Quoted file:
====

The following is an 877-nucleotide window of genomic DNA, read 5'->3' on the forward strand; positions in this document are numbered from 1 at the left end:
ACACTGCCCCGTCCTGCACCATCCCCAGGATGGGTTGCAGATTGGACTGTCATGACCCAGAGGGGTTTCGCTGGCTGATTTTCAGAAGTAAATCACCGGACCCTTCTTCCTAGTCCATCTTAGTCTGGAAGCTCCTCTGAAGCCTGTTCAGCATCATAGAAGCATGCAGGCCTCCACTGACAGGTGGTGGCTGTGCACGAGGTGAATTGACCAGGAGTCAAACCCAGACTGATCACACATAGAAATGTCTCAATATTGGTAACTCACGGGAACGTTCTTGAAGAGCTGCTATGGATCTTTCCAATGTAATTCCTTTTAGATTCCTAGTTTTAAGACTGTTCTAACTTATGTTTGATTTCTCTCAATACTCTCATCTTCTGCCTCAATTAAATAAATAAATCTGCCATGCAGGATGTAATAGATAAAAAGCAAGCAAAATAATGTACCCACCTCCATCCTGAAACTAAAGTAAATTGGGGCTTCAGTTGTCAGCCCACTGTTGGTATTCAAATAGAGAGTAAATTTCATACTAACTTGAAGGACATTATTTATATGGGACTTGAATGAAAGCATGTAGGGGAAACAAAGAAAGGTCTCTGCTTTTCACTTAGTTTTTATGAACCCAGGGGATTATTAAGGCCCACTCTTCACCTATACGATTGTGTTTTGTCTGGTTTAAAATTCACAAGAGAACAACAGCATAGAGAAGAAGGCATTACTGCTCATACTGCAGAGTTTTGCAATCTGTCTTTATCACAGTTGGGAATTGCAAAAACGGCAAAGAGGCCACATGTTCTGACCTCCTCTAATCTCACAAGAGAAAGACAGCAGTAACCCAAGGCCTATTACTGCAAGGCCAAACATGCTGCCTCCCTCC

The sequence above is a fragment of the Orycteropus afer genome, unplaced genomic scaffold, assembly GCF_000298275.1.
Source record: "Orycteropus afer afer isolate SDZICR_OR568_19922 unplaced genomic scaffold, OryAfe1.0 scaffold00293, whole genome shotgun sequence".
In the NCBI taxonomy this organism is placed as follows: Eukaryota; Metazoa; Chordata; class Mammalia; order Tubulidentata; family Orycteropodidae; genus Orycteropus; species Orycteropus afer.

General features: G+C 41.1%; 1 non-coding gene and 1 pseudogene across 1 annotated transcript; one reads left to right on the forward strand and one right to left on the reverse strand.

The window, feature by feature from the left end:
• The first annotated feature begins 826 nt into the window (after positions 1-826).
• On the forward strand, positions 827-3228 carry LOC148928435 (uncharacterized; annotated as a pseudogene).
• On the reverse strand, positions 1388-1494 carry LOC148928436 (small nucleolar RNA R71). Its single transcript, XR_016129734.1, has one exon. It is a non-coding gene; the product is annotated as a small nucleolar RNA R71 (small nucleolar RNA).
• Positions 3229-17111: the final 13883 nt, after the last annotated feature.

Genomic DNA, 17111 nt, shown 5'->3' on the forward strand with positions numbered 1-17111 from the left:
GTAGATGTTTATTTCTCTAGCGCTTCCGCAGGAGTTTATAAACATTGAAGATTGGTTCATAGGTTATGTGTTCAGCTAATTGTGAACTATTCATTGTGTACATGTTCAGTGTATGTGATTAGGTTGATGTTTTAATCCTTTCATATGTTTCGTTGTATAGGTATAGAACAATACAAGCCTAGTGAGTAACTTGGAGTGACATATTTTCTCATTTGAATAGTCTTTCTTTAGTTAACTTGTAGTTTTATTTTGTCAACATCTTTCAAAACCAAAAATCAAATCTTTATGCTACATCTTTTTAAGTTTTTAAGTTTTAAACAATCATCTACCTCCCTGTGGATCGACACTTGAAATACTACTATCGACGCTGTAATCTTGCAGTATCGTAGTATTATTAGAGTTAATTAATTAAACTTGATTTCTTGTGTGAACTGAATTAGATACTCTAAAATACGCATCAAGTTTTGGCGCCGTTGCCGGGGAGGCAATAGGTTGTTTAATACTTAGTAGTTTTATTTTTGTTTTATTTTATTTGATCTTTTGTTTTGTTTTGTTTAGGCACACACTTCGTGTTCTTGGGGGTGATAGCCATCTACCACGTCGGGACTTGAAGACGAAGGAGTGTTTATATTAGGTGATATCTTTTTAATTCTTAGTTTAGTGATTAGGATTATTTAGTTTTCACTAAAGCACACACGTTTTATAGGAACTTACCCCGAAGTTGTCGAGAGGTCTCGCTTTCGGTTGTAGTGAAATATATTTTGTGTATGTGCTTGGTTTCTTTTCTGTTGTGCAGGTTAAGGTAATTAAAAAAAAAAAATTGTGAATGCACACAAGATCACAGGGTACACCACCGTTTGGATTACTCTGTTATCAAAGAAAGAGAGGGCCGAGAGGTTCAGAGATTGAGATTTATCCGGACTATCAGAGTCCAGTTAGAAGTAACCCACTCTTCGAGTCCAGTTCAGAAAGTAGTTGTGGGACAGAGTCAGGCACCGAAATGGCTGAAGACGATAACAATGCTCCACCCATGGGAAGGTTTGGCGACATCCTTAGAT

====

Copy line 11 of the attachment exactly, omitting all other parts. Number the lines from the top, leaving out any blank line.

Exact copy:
• Positions 3229-17111: the final 13883 nt, after the last annotated feature.